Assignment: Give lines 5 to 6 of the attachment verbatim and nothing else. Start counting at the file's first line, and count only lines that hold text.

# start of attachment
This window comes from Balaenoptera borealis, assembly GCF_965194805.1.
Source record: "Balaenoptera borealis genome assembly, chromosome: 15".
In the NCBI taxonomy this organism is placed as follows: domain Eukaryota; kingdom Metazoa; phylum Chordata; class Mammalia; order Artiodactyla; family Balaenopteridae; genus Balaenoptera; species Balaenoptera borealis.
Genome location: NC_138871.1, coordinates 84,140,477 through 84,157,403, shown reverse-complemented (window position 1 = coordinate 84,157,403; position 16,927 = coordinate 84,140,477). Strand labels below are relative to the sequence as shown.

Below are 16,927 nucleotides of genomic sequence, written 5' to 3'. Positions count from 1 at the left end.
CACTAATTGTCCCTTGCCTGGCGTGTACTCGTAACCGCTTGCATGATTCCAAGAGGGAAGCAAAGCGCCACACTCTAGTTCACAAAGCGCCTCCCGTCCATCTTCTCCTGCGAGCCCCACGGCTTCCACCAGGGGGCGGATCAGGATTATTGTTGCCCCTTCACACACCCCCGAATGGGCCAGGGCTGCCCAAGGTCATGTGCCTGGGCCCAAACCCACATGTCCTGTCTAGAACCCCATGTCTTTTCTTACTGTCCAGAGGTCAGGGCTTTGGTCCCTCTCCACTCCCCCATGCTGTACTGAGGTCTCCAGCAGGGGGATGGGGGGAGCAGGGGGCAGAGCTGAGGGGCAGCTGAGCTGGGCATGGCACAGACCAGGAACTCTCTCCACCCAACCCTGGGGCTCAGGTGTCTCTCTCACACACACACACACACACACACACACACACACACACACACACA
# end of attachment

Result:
Below are 16,927 nucleotides of genomic sequence, written 5' to 3'. Positions count from 1 at the left end.
CACTAATTGTCCCTTGCCTGGCGTGTACTCGTAACCGCTTGCATGATTCCAAGAGGGAAGCAAAGCGCCACACTCTAGTTCACAAAGCGCCTCCCGTCCATCTTCTCCTGCGAGCCCCACGGCTTCCACCAGGGGGCGGATCAGGATTATTGTTGCCCCTTCACACACCCCCGAATGGGCCAGGGCTGCCCAAGGTCATGTGCCTGGGCCCAAACCCACATGTCCTGTCTAGAACCCCATGTCTTTTCTTACTGTCCAGAGGTCAGGGCTTTGGTCCCTCTCCACTCCCCCATGCTGTACTGAGGTCTCCAGCAGGGGGATGGGGGGAGCAGGGGGCAGAGCTGAGGGGCAGCTGAGCTGGGCATGGCACAGACCAGGAACTCTCTCCACCCAACCCTGGGGCTCAGGTGTCTCTCTCACACACACACACACACACACACACACACACACACACACACACA